Defendant further argues that the district court erred in denying his motion to suppress his confession, which he claims was involuntary. Upon review, we again perceive no clear error in the district court's pertinent findings of fact. We agree with the district court's conclusion that defendant knowingly and intelligently waived his Miranda rights and that Officer Namanny did not make any threats or promises that would have rendered defendant's confession involuntary. Accordingly, we hold that the district court did not err in denying defendant's second motion to suppress.


Finally, defendant argues that the district court erred in sentencing him to a mandatory term of life imprisonment under 21 U.S.C. § 841(b)(1)(A). Defendant maintains that his 1996 drug-related felony conviction was based upon an invalid guilty plea — the product of ineffective assistance of counsel. Under 21 U.S.C. § 851(c)(2), a defendant may challenge the use of a prior conviction for sentencing purposes by timely raising a constitutional challenge to the validity of that prior conviction. In the present case, defendant timely challenged the validity of his 1996 predicate conviction. However, upon review of the district court's thorough consideration of this issue at the sentencing hearing, we agree with the district court that defendant failed to show that his prior conviction was the result of ineffective assistance of counsel under the constitutional standards in Strickland v. Washington, 466 U.S. 668, 104 S.Ct. 2052, 80 L.Ed.2d 674 (1984). See Sentencing Transcript at 3-54. We therefore hold that the district court did not err in sentencing defendant to a mandatory term of life imprisonment under 21 U.S.C. § 841(b)(1)(A).


The judgment of the district court is affirmed. See 8th Cir.R. 47B.



The Honorable Richard H. Battey, United States District Judge for the District of South Dakota, sitting by designation


The Honorable Ronald E. Longstaff, Chief Judge, United States District Court for the Southern District of Iowa


At the suppression hearing, defendant took the position that only the events prior to and including the point at which the officers initially approached and spoke to him were relevant to his Fourth Amendment reasonable suspicion argument. The district court limited its consideration of the evidence and its findings of fact accordinglySee United States v. Granillo, No. 4:00-CR-94, slip op. at 3 n. 3 (S.D.Iowa Nov. 9, 2000).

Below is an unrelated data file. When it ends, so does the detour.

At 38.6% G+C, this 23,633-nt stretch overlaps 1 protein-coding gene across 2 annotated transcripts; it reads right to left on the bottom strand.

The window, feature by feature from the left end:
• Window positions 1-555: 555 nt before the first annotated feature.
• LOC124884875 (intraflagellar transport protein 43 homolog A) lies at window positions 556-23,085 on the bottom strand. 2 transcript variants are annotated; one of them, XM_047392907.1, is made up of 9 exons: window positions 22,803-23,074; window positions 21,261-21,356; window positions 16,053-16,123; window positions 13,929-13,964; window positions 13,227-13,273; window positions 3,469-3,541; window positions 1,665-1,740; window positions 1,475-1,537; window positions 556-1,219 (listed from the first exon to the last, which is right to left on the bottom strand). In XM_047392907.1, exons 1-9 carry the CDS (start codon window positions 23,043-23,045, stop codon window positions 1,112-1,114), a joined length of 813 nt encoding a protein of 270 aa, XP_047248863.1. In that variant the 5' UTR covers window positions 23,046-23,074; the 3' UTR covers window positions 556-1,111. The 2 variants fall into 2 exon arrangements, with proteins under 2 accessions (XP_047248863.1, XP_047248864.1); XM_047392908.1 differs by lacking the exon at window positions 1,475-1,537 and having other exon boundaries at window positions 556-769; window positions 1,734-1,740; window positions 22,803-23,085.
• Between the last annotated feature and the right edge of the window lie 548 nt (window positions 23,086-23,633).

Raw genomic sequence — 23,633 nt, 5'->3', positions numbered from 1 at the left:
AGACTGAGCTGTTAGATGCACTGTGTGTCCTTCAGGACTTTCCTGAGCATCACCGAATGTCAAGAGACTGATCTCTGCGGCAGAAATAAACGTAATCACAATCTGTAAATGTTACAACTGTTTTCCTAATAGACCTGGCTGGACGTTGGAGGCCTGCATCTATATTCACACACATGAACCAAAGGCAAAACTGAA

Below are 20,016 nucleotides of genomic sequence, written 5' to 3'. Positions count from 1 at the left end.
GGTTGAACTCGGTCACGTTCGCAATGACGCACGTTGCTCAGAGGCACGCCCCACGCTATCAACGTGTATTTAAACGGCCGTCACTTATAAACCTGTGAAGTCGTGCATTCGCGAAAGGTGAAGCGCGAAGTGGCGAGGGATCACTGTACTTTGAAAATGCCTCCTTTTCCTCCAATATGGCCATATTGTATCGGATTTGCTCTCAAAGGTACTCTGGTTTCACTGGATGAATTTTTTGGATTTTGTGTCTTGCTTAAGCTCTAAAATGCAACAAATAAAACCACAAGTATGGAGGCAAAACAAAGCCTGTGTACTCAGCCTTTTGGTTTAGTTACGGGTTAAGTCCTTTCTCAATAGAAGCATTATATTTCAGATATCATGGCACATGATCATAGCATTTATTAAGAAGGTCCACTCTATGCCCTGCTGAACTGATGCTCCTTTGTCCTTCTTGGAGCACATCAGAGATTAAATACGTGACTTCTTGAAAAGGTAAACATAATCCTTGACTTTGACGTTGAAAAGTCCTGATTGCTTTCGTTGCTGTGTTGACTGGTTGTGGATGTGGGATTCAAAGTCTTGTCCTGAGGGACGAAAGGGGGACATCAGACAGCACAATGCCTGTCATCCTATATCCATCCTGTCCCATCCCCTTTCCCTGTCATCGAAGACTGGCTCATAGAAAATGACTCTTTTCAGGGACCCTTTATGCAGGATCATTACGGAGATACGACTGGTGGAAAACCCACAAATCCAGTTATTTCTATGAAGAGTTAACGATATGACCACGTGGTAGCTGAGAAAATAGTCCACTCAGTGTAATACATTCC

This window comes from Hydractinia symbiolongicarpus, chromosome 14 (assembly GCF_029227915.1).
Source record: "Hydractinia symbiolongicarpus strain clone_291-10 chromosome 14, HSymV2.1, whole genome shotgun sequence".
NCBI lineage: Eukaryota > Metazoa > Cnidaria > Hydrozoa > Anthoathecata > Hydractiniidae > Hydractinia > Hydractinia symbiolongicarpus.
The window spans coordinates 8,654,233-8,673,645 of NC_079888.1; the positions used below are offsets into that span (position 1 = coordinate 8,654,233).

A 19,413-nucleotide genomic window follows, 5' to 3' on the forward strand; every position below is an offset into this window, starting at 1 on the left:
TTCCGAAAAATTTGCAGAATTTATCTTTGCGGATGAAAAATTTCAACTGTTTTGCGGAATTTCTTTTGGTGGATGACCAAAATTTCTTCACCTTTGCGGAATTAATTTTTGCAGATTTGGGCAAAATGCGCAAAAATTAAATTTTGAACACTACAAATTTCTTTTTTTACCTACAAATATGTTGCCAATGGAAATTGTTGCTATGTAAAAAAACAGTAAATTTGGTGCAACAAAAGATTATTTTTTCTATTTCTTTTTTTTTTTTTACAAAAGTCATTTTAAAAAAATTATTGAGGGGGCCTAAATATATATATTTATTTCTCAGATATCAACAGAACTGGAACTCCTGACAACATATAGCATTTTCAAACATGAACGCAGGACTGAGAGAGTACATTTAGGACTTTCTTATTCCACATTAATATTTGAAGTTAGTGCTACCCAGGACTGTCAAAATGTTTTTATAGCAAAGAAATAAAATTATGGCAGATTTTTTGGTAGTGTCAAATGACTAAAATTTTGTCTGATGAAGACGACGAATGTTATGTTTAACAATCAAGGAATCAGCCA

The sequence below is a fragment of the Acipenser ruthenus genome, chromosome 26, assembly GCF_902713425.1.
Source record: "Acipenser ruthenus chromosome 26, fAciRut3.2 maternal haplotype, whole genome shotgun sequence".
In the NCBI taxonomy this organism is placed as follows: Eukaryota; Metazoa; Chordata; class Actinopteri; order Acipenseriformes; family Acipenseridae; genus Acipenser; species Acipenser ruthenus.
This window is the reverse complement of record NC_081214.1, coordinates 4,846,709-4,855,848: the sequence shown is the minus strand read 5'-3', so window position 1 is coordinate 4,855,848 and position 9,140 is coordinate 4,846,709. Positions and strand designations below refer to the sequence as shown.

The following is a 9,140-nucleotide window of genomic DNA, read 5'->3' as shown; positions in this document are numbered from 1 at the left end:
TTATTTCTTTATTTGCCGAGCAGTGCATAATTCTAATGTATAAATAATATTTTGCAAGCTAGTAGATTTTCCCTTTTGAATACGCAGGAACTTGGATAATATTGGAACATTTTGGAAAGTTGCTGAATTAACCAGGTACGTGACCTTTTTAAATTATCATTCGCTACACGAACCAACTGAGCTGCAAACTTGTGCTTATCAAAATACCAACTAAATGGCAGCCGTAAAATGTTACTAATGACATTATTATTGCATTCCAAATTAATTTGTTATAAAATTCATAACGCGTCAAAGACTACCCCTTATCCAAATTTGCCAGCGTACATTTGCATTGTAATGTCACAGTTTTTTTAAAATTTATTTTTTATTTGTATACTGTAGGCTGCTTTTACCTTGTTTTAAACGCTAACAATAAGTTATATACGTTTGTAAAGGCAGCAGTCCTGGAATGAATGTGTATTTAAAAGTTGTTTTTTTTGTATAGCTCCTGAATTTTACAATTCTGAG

Officer Namanny testified at the suppression hearing that he defines "source states" to include California, Arizona, and TexasSee id. at 2.


21 U.S.C. § 841(b)(1)(A) provides in relevant part: "[i]f any person commits a violation of this subparagraph ... after two or more prior convictions for a felony drug offense have become final, such person shall be sentenced to a mandatory term of life imprisonment without release."


The district court essentially held that, even assuming the truth of defendant's allegations (which had significant credibility problems), defendant had not been prejudiced by his attorney's allegedly defective representation. The district court explained:

I find Judge Vietor [the judge presiding in the 1996 criminal case] was extremely thorough and careful and did everything he could to protect the Defendant's rights. [Judge Vietor] made it clear to [defendant] that he was not required to plead guilty, it was his choice. And basically the Defendant in testifying today is telling this Court he lied to Judge Vietor while he was under oath. That really damages his credibility before me.

Sentencing Transcript at 53 (June 20, 2001).